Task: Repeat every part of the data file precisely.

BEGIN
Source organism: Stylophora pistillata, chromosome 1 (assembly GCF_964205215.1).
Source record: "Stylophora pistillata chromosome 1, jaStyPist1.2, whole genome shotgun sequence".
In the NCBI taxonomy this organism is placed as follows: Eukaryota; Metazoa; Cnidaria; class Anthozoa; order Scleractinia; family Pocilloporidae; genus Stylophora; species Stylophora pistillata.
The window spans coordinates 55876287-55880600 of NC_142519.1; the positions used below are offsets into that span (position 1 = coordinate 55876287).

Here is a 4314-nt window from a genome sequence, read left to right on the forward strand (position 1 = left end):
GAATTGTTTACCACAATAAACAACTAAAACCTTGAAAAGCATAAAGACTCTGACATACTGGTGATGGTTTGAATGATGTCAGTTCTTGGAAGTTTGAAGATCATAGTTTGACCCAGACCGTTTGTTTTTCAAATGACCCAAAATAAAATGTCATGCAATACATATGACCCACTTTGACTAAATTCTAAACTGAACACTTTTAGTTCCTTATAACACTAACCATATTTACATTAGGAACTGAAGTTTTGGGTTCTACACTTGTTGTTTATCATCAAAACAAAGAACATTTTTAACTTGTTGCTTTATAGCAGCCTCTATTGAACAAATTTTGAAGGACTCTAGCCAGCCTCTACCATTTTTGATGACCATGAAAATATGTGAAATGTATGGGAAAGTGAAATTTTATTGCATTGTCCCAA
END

Source organism: Stylophora pistillata, chromosome 1 (assembly GCF_964205215.1).
Source record: "Stylophora pistillata chromosome 1, jaStyPist1.2, whole genome shotgun sequence".
In the NCBI taxonomy this organism is placed as follows: Eukaryota; Metazoa; Cnidaria; class Anthozoa; order Scleractinia; family Pocilloporidae; genus Stylophora; species Stylophora pistillata.
The window spans coordinates 55876287-55880600 of NC_142519.1; the positions used below are offsets into that span (position 1 = coordinate 55876287).

Here is a 4314-nt window from a genome sequence, read left to right on the forward strand (position 1 = left end):
GAATTGTTTACCACAATAAACAACTAAAACCTTGAAAAGCATAAAGACTCTGACATACTGGTGATGGTTTGAATGATGTCAGTTCTTGGAAGTTTGAAGATCATAGTTTGACCCAGACCGTTTGTTTTTCAAATGACCCAAAATAAAATGTCATGCAATACATATGACCCACTTTGACTAAATTCTAAACTGAACACTTTTAGTTCCTTATAACACTAACCATATTTACATTAGGAACTGAAGTTTTGGGTTCTACACTTGTTGTTTATCATCAAAACAAAGAACATTTTTAACTTGTTGCTTTATAGCAGCCTCTATTGAACAAATTTTGAAGGACTCTAGCCAGCCTCTACCATTTTTGATGACCATGAAAATATGTGAAATGTATGGGAAAGTGAAATTTTATTGCATTGTCCCAA